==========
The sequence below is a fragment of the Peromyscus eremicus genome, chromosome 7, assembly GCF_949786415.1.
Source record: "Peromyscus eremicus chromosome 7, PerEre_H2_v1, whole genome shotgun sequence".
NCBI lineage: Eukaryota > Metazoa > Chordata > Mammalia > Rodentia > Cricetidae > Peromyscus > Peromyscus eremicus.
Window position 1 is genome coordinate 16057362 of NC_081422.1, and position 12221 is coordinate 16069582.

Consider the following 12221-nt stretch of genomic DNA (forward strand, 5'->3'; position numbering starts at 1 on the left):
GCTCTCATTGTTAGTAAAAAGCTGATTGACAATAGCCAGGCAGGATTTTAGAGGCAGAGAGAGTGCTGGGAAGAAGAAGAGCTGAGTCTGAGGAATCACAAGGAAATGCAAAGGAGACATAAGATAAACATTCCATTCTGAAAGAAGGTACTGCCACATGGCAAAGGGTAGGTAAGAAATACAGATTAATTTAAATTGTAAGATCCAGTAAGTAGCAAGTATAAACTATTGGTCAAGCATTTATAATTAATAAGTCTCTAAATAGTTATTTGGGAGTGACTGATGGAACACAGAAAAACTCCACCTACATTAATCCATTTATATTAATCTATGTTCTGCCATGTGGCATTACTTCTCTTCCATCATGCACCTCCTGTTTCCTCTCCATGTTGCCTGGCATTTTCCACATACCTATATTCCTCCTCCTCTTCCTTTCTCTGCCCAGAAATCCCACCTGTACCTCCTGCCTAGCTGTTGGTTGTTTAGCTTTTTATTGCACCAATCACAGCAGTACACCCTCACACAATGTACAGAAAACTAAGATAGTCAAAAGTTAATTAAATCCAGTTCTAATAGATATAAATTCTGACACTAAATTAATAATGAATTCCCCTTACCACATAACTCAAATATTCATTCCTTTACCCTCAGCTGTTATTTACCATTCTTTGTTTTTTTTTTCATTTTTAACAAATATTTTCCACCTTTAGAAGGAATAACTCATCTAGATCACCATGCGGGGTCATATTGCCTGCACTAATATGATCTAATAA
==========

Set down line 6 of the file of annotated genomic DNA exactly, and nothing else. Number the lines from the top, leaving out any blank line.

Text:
GCTCTCATTGTTAGTAAAAAGCTGATTGACAATAGCCAGGCAGGATTTTAGAGGCAGAGAGAGTGCTGGGAAGAAGAAGAGCTGAGTCTGAGGAATCACAAGGAAATGCAAAGGAGACATAAGATAAACATTCCATTCTGAAAGAAGGTACTGCCACATGGCAAAGGGTAGGTAAGAAATACAGATTAATTTAAATTGTAAGATCCAGTAAGTAGCAAGTATAAACTATTGGTCAAGCATTTATAATTAATAAGTCTCTAAATAGTTATTTGGGAGTGACTGATGGAACACAGAAAAACTCCACCTACATTAATCCATTTATATTAATCTATGTTCTGCCATGTGGCATTACTTCTCTTCCATCATGCACCTCCTGTTTCCTCTCCATGTTGCCTGGCATTTTCCACATACCTATATTCCTCCTCCTCTTCCTTTCTCTGCCCAGAAATCCCACCTGTACCTCCTGCCTAGCTGTTGGTTGTTTAGCTTTTTATTGCACCAATCACAGCAGTACACCCTCACACAATGTACAGAAAACTAAGATAGTCAAAAGTTAATTAAATCCAGTTCTAATAGATATAAATTCTGACACTAAATTAATAATGAATTCCCCTTACCACATAACTCAAATATTCATTCCTTTACCCTCAGCTGTTATTTACCATTCTTTGTTTTTTTTTTCATTTTTAACAAATATTTTCCACCTTTAGAAGGAATAACTCATCTAGATCACCATGCGGGGTCATATTGCCTGCACTAATATGATCTAATAA